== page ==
David Wiley says:
Let me start by saying thanks to you as well. I think this conversation has been extra-ordinarily civil, despite our obvious differences of opinion. In today’s political realm, I can think of nothing more important than civility in discourse. So much of what could be productive dialog is reduced to worse than time-wasting shouting. I am genuinely grateful for your obvious passionate – yet polite – engagement around this topic.
I would disagree that my argument has been that ‘because research is supremely helpful in making improvements to education, anything that stands in the way of gathering research is reduced to optional/unimportant.’ I have argued for the importance of research in improving education, and I have argued for the importance of the exceptions to FERPA – which are clearly limited.
The study exemption FERPA governs schools initiating research and evaluation of their own programs – in other words, a school or district that wants to study itself. If a school district doesn’t have sophisticated research expertise in-house (and given today’s budgets – how could they afford to?), under the study exemption they are permitted to engage outside expertise in the process of conducting that research. Those outside experts may be contractors, consultants, or volunteers. And they can conduct this research without having to ask parents’ permission first. That seems wholly appropriate to me.
You suggest that “researchers should shoulder the inconvenience of getting parental/individual consent” before any research can be done. If the researcher has come to the school and proposed the work, this is exactly what would have to happen. And the research rarely occurs because too few parents engage in meaningful tasks like helping their child with homework, let alone signing a research consent form. And if these researchers can’t persuade enough parents to consent the research won’t happen, which is perhaps as it should be.
But when a school asks, “We want to understand how we can serve our students better – Ms. Research Expert, will you please help us?” Then under the exception a strict written contract is executed governing what data Ms. R. E. can and cannot see and what she can and cannot do with that data. Now that she is under contract, she is treated like other employees because she is subject to similar contractual obligations. And those obligations are what make “employees” in the first place.
I agree that must act ethically. And I ask, which is more ethical – prohibiting students from achieving more of their potential by prohibiting research that would facilitate that fulfillment? Or providing all individuals who are appropriately and contractually obligated to protect PII with access to PII for the reasons specified in their contracts?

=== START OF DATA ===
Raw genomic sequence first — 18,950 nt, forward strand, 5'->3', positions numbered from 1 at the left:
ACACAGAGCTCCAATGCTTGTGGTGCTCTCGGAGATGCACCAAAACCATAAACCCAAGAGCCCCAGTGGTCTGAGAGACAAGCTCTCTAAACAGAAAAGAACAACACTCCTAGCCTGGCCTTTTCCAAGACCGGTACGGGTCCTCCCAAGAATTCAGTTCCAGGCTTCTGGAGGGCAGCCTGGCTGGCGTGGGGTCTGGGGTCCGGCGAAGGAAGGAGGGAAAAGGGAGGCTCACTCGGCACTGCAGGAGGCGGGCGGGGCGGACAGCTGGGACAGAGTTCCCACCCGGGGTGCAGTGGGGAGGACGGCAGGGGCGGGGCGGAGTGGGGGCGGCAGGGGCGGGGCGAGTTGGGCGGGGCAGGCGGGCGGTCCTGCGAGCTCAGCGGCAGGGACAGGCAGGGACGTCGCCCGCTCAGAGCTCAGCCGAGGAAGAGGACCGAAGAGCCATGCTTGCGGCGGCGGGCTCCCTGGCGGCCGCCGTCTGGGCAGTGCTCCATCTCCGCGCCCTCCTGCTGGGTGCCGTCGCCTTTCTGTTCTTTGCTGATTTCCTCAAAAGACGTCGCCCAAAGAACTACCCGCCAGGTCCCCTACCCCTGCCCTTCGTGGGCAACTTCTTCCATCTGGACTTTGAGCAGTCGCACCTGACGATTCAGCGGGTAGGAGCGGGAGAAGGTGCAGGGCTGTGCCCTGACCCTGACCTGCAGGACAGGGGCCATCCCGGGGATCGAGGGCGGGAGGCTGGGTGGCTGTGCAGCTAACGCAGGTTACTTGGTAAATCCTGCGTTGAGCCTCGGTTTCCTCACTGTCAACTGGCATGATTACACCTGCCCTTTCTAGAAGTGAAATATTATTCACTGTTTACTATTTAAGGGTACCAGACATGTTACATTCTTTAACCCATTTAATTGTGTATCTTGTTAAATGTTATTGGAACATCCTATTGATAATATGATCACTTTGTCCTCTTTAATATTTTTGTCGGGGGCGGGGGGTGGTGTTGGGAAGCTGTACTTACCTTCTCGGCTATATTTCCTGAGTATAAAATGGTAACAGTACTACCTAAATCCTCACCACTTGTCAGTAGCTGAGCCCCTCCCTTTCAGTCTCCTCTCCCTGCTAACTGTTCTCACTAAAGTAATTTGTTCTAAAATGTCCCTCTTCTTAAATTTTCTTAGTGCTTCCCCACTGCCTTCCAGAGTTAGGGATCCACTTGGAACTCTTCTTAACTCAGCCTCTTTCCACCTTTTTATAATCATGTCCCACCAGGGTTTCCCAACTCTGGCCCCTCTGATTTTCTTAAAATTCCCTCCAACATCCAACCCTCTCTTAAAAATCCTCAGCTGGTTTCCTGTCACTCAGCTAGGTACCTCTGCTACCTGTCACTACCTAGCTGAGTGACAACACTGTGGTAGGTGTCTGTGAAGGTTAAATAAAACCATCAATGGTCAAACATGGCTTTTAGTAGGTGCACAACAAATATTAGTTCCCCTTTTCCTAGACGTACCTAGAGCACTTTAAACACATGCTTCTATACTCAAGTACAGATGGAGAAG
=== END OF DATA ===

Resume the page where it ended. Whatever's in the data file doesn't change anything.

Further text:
The USOE has been holding public meetings about Common Core literally for years now, asking for community feedback and listening carefully to all opinions expressed. Some of that feedback has been critical, some of it has been supportive. Regardless of which path they choose to follow, they were certain to disappoint a large portion of their constituency. I’m genuinely sorry that you feel they have made the wrong choice. If they had rejected the Common Core, I’m sure I would have felt the same overwhelming sense of frustration and disappointment that I expect you feel because of their adoption of it.
While I can’t speak on behalf of the USOE, I would guess that if they seem unexcited by the idea of holding yet another hearing on these issues, it is because they have already held so many of them and have heard the arguments for and against repeated so many times in these meetings and other settings (op-eds, blog posts, Facebook comments, etc.) that they can recite – and explain – each of the pro and con arguments from memory. This does not mean that they are anti-transparency or anti-public input. But once you’ve heard all the arguments a dozen or more times, there is simply no “gaining the public’s input” function served by convening yet another meeting. The USOE has a clear obligation to obtain and consider public input, but that obligation does not mean that meetings must continue to be held quarterly as long as a portion of the constituency disagrees with their decision.
I believe the record of open public meetings (which was reviewed at length in the most recent public meeting on Common Core) provided ample opportunity for these decisions to be made with meaningful public vetting from 100% of schoolchildrens’ parents. The fact is that – even when you and I run around the state talking to everyone we can get our hands on – people don’t engage. I agree with you, that most parents in Utah still don’t even know what Common Core is nor what FERPA is about. But it is only partly up to people like me (and you!) to right this wrong. You can lead a horse to water, but you can’t make him drink. You and I can cry from the rooftops about how important this issue is, but parents have the agency to choose to ignore us. And they have largely exercised that agency to choose apathy. If, as you say 99% of them won’t engage over something this important, what prayer do we have of them ever signing a research consent form? =)
Finally, please do mistakenly believe that my views represent those of the David O. McKay School of Education or BYU. I am not a spokesman for either, and there are people in both the MSE and broader BYU communities who agree with your point of view (perhaps more than would agree with me). I am simply a person who supports the Common Core, and finds great pleasure in constructive dialog with people with other opinions.